Three Sheets To The Wind. Known for her early projects employing natural materials, on the occasion of this exhibition, Gallaccio is investigating the potential of macrame', the craft of tying string or rope into decorative knots. Each net was constructed as square grid which was designed to hang on the wall in varying compositions. For her, the nets are a way of making drawings without leaving a personal mark.
Three Sheets To The Wind
I like not knowing what is going to happen. I don’t want to illustrate a process. The process is what I’m interested in, so I have to extend that vocabulary. It’s a collaboration between the material and me.
Anya Gallaccio, 2006
The directors of the Thomas Dane are pleased to announce Anya Gallaccio’s first exhibition at the gallery. Anya Gallaccio emerged in the late 1980s as part of the group of young British artists from Goldsmiths. Since her first appearance in the 1988 Freeze exhibition, she has become established internationally, having recently exhibited at the Sculpture Centre, New York and Palazzo Delle Papesse, Sienna. She has exhibited widely in the UK including the ICA, Serpentine and Ikon in Birmingham. Gallaccio was nominated for the Turner Prize and received the prestigious Sculpture Commission for the Duveen Gallery at Tate Britain in 2003.
Gallaccio is known for her early projects employing natural materials, from the enormous ice block which melted over the duration of the exhibition in the Wapping Pumping Station (1996) to her lawn design at Compton Verney (2000). Gallaccio’s work paradoxically shifts between minimal approaches to form and a highly intuitive process. Donald Judd and shifts between minimal approaches to form and a highly intuitive process. Donald Judd and Eva Hesse both loom large for Gallaccio, she often uses the strategies of minimalism, the grid and modular units, and overturns them through the perishable organic materials she sources, such as fruit, trees, flowers, ice and sugar.
On the occasion of this exhibition, Anya Gallaccio is investigating the potential of macramé, the craft of tying string or rope into decorative knots. Her interest in macramé grew out of a collaboration in 2004 with a fisherman in Holland to make a series of wall-based nets of gold lame thread. Each net was constructed as square grid which was designed to hang on the wall in varying compositions. For Gallaccio, the nets are a way of making drawings without leaving a personal mark. Her many collaborations over the years with crafts people and bronze foundries allow here to explore the essence of each material while also distancing herself from the work. Gallaccio’s current macramé project takes the nets one step further: the artist’s hand is revealed. Unusually for Gallaccio, in this instance the technique was self-taught rather than a collaboration with a macramé expert.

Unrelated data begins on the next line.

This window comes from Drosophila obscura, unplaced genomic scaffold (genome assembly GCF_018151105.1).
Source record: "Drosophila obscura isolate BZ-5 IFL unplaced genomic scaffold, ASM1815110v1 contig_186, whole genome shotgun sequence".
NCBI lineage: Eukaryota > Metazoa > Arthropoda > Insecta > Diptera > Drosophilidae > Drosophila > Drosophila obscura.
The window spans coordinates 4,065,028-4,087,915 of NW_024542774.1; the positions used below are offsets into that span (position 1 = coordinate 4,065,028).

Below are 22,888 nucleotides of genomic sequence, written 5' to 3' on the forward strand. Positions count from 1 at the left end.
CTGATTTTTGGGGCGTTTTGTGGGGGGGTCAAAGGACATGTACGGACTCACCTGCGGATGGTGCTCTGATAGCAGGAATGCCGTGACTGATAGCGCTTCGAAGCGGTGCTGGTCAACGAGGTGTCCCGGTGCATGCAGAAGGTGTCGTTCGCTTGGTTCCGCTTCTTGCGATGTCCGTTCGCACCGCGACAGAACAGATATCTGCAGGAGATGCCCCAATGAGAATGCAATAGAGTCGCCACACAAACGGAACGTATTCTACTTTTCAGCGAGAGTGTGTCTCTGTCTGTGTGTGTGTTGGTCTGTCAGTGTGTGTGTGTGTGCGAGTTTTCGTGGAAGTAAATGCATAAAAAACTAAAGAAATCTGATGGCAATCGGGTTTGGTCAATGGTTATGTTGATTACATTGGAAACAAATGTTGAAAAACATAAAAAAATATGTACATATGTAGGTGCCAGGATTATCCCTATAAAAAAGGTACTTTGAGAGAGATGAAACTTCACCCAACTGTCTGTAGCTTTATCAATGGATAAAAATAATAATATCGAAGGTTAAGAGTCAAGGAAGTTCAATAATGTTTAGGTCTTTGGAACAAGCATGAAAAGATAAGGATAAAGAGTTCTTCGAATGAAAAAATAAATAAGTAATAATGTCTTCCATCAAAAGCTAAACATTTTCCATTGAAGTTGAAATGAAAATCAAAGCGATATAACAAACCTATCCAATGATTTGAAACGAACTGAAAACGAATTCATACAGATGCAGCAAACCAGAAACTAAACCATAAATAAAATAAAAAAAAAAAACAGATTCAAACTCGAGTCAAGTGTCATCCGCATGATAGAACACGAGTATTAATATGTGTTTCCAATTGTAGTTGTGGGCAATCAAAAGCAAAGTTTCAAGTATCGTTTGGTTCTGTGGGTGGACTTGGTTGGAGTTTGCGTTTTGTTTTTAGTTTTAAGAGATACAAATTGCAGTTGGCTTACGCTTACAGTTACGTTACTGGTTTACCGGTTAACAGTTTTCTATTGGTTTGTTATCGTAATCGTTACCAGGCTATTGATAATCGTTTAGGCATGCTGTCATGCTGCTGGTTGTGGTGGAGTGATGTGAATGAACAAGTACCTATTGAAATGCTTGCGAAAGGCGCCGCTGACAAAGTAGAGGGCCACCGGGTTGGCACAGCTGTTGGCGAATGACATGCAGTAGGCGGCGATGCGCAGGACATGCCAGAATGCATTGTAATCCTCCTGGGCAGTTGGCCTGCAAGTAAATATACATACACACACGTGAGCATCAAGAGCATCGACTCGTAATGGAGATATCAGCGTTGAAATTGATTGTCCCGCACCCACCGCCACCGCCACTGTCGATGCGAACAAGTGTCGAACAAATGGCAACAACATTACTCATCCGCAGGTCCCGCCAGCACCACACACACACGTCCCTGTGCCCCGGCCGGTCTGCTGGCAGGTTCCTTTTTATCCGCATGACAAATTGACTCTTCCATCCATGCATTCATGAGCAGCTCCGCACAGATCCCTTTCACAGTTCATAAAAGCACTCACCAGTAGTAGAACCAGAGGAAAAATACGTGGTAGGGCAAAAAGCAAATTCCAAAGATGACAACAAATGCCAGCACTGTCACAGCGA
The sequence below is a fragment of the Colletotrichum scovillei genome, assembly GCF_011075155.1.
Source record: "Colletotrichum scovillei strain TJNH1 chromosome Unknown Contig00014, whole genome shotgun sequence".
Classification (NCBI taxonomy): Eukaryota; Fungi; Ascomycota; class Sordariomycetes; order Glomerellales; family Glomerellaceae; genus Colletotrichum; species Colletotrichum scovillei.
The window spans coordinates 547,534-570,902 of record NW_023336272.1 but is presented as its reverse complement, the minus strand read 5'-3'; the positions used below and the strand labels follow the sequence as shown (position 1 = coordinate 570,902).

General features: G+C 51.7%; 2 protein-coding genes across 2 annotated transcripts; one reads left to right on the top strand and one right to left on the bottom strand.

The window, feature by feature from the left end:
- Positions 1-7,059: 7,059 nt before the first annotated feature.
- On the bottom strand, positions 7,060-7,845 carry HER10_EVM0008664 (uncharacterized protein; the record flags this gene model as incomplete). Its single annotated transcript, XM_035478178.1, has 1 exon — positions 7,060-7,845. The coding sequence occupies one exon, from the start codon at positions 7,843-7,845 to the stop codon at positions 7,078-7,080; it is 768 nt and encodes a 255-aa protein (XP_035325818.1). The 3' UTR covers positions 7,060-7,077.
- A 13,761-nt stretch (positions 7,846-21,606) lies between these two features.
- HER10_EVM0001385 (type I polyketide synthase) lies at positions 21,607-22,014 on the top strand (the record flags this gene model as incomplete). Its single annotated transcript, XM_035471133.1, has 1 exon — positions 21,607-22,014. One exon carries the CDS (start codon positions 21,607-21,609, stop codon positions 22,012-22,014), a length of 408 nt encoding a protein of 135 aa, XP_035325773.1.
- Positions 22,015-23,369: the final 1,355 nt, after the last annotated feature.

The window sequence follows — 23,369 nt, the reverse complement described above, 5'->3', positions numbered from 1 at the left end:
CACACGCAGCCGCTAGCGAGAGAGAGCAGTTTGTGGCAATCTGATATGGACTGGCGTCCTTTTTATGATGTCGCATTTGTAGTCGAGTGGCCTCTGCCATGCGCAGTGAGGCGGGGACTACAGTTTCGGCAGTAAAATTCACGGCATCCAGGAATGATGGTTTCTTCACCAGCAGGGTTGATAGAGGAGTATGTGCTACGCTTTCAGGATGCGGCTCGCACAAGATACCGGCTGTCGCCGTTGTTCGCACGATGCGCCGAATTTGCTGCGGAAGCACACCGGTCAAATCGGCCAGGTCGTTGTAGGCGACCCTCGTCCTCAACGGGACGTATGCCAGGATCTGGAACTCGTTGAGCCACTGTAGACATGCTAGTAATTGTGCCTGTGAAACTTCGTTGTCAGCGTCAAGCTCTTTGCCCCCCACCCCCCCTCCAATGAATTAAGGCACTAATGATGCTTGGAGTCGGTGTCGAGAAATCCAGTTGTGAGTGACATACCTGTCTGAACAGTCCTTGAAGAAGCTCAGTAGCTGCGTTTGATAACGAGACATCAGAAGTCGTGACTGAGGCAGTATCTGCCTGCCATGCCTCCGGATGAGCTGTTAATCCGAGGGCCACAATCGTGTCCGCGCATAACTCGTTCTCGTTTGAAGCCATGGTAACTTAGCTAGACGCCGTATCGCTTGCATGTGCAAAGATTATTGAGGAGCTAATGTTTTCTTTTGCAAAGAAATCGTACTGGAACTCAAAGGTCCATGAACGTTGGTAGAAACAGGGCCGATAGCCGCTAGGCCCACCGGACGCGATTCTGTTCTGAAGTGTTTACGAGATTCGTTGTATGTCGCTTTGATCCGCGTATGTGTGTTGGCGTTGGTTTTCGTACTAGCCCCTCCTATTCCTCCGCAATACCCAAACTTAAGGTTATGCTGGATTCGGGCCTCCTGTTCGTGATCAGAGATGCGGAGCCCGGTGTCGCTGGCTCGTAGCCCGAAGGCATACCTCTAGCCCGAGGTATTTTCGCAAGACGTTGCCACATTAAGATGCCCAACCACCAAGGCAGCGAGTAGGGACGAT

For Gallaccio, macramé is a self-generating system of knots, with the possibility of infinite expansion and elaboration. Within the act of making such patterns is the literal possibility of undoing and unravelling. Gallaccio’s exhibition also pays homage to Marcel Duchamp’s chaotic ‘One Mile of String’ installation for the ‘First Papers of Surrealism’ exhibition in New York in 1942. Eva Hesse’s hanging, tangled string sculptures of the late 1960s and early 70s are also called to mind. There is an element of chaos and uncertainty which Gallaccio embraces as fundamental to the realization of her work and ideas.
As Briony Fer reflects on in her book ‘The Infinite Line: Remaking Art After Modernism, ‘if repetition is a means of organizing the world, it is equally a means of disordering and undoing it’. Within this exhibition, Anya Gallaccio literally acts out this tension.
Anya Gallaccio was born in 1963 in Scotland and studied at the Kingston Polytechnic and Goldsmiths. She currently lives and works in London and California. Anya has been working with Zelma Long, a master wine-maker in Sonoma, California , to produce six distinct Zinfandels as a portrait of the landscape, the grapes selected from 5 particular vineyards across Sonoma County. Gallaccio’s works are held in a variety of public collections including Tate; the Arts Council; The British Council Collection; South London Gallery; Victoria and Albert Museum; Stedelijk Museum, Amsterdam; Seattle Art Museum and the Museum of Contemporary Art, Sydney.
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